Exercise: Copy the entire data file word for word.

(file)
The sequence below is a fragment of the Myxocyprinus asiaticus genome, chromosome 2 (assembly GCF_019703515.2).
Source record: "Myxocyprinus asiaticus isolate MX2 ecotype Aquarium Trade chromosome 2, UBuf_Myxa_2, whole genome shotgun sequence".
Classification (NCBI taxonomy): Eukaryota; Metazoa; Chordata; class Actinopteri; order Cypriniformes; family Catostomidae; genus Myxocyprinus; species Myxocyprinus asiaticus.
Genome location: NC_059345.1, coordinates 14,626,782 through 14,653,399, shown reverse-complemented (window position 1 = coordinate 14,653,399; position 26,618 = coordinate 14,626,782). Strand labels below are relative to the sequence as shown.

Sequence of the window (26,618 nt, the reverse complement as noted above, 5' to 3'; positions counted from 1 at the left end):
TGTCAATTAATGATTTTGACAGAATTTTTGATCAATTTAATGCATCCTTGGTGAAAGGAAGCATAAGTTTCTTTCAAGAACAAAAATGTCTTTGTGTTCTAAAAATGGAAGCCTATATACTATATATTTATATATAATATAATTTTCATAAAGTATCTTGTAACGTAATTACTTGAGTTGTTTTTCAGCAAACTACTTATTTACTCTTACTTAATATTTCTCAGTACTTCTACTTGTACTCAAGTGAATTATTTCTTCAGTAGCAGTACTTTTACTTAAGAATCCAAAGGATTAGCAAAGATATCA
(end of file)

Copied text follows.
The sequence below is a fragment of the Myxocyprinus asiaticus genome, chromosome 2 (assembly GCF_019703515.2).
Source record: "Myxocyprinus asiaticus isolate MX2 ecotype Aquarium Trade chromosome 2, UBuf_Myxa_2, whole genome shotgun sequence".
Classification (NCBI taxonomy): Eukaryota; Metazoa; Chordata; class Actinopteri; order Cypriniformes; family Catostomidae; genus Myxocyprinus; species Myxocyprinus asiaticus.
Genome location: NC_059345.1, coordinates 14,626,782 through 14,653,399, shown reverse-complemented (window position 1 = coordinate 14,653,399; position 26,618 = coordinate 14,626,782). Strand labels below are relative to the sequence as shown.

Sequence of the window (26,618 nt, the reverse complement as noted above, 5' to 3'; positions counted from 1 at the left end):
TGTCAATTAATGATTTTGACAGAATTTTTGATCAATTTAATGCATCCTTGGTGAAAGGAAGCATAAGTTTCTTTCAAGAACAAAAATGTCTTTGTGTTCTAAAAATGGAAGCCTATATACTATATATTTATATATAATATAATTTTCATAAAGTATCTTGTAACGTAATTACTTGAGTTGTTTTTCAGCAAACTACTTATTTACTCTTACTTAATATTTCTCAGTACTTCTACTTGTACTCAAGTGAATTATTTCTTCAGTAGCAGTACTTTTACTTAAGAATCCAAAGGATTAGCAAAGATATCA